they are murdering people. they are gangs. we don't know if they're cops. we don't have any sense of safety. >> reporter: this mother is 20 -something. she'ser she's terrified. her 7-year-old witnessed somebody get murdered on a building. >> translator: there is no future for our children. >> reporter: you were telling me before, if your country was safe, you would have stayed there? >> translator: my country would be okay, i would be there happily with my child. i would not try to cross. everything we have gone through to even be here. there's a lot of mothers like me who are afraid to speak about what they endure on this journey
just even coming here. >> reporter: i want to talk to another mother here we interviewed before. i want to get to their story of what they're dealing with in honduras. the countries are the murder capital of the world in different years. you are fleeing violence in honduras. what happened to your own family? >> translator: it's not been easy to get here. the journey is extremely difficult. we didn't come here because we wanted to. we are fleeing violence. our family is threatened. if we go back to honduras, it will be my children's life. they want my child to pay a sort of death toll. her child is actually over here.
i want to get you into this conversation. what happened to you? what did these gangs do to you? >> translator: they burned my backpack in school. because they wanted me to keep paying them every time i went to school. they were telling me to sell drugs with them. >> reporter: you tried to cross. you say you tried to seek asylum but were turned back. are you going to try to do that even though you could be separated from your four children here? >> translator: yes, i will cross. i want a future for my kids. >> reporter: thank you so much. stephanie, to put this into perspective. there was a child migrant crisis in 2016. this is part of the same crisis, but the administration is rendering the children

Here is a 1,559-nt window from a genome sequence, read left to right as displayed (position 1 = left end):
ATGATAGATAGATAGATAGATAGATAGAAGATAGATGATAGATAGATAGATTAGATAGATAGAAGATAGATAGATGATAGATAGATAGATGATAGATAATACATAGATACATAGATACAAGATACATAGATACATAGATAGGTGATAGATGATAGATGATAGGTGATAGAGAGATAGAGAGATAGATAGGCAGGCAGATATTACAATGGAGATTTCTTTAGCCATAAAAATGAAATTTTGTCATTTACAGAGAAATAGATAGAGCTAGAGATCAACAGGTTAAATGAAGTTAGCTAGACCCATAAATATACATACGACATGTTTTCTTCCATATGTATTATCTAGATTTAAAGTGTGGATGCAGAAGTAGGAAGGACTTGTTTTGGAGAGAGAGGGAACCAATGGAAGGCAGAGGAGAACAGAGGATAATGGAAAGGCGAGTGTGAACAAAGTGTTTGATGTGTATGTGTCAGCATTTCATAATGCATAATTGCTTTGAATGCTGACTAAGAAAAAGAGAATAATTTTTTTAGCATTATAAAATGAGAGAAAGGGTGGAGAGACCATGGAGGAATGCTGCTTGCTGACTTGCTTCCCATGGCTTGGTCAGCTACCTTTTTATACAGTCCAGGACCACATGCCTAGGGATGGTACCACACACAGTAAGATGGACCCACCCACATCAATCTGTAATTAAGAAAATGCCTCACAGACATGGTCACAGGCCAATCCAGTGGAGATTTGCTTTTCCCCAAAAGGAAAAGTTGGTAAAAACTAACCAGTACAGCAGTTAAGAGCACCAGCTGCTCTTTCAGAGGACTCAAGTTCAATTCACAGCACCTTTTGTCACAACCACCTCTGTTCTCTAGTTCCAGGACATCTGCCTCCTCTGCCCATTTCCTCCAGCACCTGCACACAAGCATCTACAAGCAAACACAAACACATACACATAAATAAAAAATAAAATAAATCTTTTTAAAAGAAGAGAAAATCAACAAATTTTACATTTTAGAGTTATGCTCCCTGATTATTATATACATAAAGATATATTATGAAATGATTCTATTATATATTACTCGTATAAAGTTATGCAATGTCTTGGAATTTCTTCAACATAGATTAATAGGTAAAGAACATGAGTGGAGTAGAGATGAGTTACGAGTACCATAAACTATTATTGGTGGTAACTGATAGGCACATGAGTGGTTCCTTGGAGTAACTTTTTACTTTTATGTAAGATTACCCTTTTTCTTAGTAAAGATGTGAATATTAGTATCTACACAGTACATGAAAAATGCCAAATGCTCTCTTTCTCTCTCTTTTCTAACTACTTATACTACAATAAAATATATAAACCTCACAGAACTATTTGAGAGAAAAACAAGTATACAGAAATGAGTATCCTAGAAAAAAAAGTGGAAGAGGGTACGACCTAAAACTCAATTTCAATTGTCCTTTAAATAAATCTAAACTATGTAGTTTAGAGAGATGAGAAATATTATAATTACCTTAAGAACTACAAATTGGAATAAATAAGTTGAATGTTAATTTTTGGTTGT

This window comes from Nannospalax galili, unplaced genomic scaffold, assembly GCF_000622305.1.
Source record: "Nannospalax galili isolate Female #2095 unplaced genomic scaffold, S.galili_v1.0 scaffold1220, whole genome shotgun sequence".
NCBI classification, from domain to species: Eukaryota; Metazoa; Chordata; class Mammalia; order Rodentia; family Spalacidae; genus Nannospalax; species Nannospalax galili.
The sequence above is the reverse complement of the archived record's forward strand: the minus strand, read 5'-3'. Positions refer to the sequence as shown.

unaccompanied and their children are prosecuted. >> thank you so much. just on the other side of the border in mexico. here i am in texas. i want to bring in a man who knows this region well. the mayor, jim darling. i appreciate you coming down this morning. clearly relations with mexico and the migrant issue is a big one for you. so let's go back. when president trump presented the idea of the border wall, how did that sit with you in this community? >> i think the border wall itself, we have problems with that for land owner rights and those things. and i don't think it affected a relationship with mexico until he said they're going to pay for it. and then we had a backlash not only worried about what the wall is going to do with our communities but resentment in mexico affecting our visitors and tourism. we're very strong on tourism. that had a negative effect on our economy. >> we need border security and the wall wasn't a bad idea. here we are with a migrant